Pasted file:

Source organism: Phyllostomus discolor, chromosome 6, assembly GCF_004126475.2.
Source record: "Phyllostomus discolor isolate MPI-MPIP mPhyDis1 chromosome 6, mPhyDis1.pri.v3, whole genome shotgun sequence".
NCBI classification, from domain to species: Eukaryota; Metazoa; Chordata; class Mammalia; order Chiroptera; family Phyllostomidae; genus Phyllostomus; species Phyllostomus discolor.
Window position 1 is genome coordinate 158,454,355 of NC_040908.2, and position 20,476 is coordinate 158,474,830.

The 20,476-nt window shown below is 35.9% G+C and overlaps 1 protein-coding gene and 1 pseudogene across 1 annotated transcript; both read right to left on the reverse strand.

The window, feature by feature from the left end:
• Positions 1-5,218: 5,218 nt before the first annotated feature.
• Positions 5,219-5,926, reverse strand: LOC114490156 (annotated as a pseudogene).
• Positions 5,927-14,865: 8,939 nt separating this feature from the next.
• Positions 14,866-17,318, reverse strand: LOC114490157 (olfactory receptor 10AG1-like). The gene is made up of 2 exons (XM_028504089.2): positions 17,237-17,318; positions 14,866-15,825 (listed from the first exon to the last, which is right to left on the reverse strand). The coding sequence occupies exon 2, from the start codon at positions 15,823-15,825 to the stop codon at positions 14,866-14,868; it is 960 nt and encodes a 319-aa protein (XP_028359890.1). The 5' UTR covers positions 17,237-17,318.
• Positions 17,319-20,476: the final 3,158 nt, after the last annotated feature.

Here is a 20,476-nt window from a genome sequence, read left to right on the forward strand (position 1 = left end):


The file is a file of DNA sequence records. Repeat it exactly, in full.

Source organism: Phyllostomus discolor, chromosome 6, assembly GCF_004126475.2.
Source record: "Phyllostomus discolor isolate MPI-MPIP mPhyDis1 chromosome 6, mPhyDis1.pri.v3, whole genome shotgun sequence".
NCBI classification, from domain to species: Eukaryota; Metazoa; Chordata; class Mammalia; order Chiroptera; family Phyllostomidae; genus Phyllostomus; species Phyllostomus discolor.
Window position 1 is genome coordinate 158,454,355 of NC_040908.2, and position 20,476 is coordinate 158,474,830.

The 20,476-nt window shown below is 35.9% G+C and overlaps 1 protein-coding gene and 1 pseudogene across 1 annotated transcript; both read right to left on the reverse strand.

The window, feature by feature from the left end:
• Positions 1-5,218: 5,218 nt before the first annotated feature.
• Positions 5,219-5,926, reverse strand: LOC114490156 (annotated as a pseudogene).
• Positions 5,927-14,865: 8,939 nt separating this feature from the next.
• Positions 14,866-17,318, reverse strand: LOC114490157 (olfactory receptor 10AG1-like). The gene is made up of 2 exons (XM_028504089.2): positions 17,237-17,318; positions 14,866-15,825 (listed from the first exon to the last, which is right to left on the reverse strand). The coding sequence occupies exon 2, from the start codon at positions 15,823-15,825 to the stop codon at positions 14,866-14,868; it is 960 nt and encodes a 319-aa protein (XP_028359890.1). The 5' UTR covers positions 17,237-17,318.
• Positions 17,319-20,476: the final 3,158 nt, after the last annotated feature.

Here is a 20,476-nt window from a genome sequence, read left to right on the forward strand (position 1 = left end):